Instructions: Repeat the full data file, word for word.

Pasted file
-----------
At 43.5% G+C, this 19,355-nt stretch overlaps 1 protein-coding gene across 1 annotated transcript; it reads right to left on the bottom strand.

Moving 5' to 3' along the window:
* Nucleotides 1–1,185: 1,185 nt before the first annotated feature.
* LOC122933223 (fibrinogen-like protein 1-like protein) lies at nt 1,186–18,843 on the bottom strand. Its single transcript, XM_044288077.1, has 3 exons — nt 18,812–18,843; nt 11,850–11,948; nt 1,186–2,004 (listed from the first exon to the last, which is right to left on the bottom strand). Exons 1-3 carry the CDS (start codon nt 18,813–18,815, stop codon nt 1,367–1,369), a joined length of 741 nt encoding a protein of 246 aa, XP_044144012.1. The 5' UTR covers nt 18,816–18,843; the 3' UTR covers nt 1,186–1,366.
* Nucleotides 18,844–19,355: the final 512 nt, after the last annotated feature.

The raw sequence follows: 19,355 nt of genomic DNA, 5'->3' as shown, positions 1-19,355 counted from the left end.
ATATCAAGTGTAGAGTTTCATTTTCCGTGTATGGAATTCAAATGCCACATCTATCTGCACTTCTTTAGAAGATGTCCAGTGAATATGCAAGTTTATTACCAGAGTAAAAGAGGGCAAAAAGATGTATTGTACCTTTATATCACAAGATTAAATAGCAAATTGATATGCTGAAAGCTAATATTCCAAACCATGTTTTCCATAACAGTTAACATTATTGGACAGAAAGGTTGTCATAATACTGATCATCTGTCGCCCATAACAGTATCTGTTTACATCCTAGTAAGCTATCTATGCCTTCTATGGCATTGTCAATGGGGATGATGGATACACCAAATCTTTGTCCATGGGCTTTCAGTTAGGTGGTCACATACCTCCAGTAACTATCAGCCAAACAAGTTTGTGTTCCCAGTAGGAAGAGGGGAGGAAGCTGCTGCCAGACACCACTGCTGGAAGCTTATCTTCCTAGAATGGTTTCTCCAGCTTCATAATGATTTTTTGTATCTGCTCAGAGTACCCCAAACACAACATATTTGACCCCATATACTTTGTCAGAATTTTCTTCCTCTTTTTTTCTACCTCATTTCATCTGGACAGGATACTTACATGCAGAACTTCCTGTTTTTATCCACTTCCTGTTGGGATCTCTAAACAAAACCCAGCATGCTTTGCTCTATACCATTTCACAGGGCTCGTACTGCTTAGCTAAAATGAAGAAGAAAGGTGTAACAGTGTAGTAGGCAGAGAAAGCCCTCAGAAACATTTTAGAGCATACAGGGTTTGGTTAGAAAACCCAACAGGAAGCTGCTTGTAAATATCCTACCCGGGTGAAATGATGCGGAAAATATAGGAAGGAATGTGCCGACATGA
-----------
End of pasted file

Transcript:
At 43.5% G+C, this 19,355-nt stretch overlaps 1 protein-coding gene across 1 annotated transcript; it reads right to left on the bottom strand.

Moving 5' to 3' along the window:
* Nucleotides 1–1,185: 1,185 nt before the first annotated feature.
* LOC122933223 (fibrinogen-like protein 1-like protein) lies at nt 1,186–18,843 on the bottom strand. Its single transcript, XM_044288077.1, has 3 exons — nt 18,812–18,843; nt 11,850–11,948; nt 1,186–2,004 (listed from the first exon to the last, which is right to left on the bottom strand). Exons 1-3 carry the CDS (start codon nt 18,813–18,815, stop codon nt 1,367–1,369), a joined length of 741 nt encoding a protein of 246 aa, XP_044144012.1. The 5' UTR covers nt 18,816–18,843; the 3' UTR covers nt 1,186–1,366.
* Nucleotides 18,844–19,355: the final 512 nt, after the last annotated feature.

The raw sequence follows: 19,355 nt of genomic DNA, 5'->3' as shown, positions 1-19,355 counted from the left end.
ATATCAAGTGTAGAGTTTCATTTTCCGTGTATGGAATTCAAATGCCACATCTATCTGCACTTCTTTAGAAGATGTCCAGTGAATATGCAAGTTTATTACCAGAGTAAAAGAGGGCAAAAAGATGTATTGTACCTTTATATCACAAGATTAAATAGCAAATTGATATGCTGAAAGCTAATATTCCAAACCATGTTTTCCATAACAGTTAACATTATTGGACAGAAAGGTTGTCATAATACTGATCATCTGTCGCCCATAACAGTATCTGTTTACATCCTAGTAAGCTATCTATGCCTTCTATGGCATTGTCAATGGGGATGATGGATACACCAAATCTTTGTCCATGGGCTTTCAGTTAGGTGGTCACATACCTCCAGTAACTATCAGCCAAACAAGTTTGTGTTCCCAGTAGGAAGAGGGGAGGAAGCTGCTGCCAGACACCACTGCTGGAAGCTTATCTTCCTAGAATGGTTTCTCCAGCTTCATAATGATTTTTTGTATCTGCTCAGAGTACCCCAAACACAACATATTTGACCCCATATACTTTGTCAGAATTTTCTTCCTCTTTTTTTCTACCTCATTTCATCTGGACAGGATACTTACATGCAGAACTTCCTGTTTTTATCCACTTCCTGTTGGGATCTCTAAACAAAACCCAGCATGCTTTGCTCTATACCATTTCACAGGGCTCGTACTGCTTAGCTAAAATGAAGAAGAAAGGTGTAACAGTGTAGTAGGCAGAGAAAGCCCTCAGAAACATTTTAGAGCATACAGGGTTTGGTTAGAAAACCCAACAGGAAGCTGCTTGTAAATATCCTACCCGGGTGAAATGATGCGGAAAATATAGGAAGGAATGTGCCGACATGA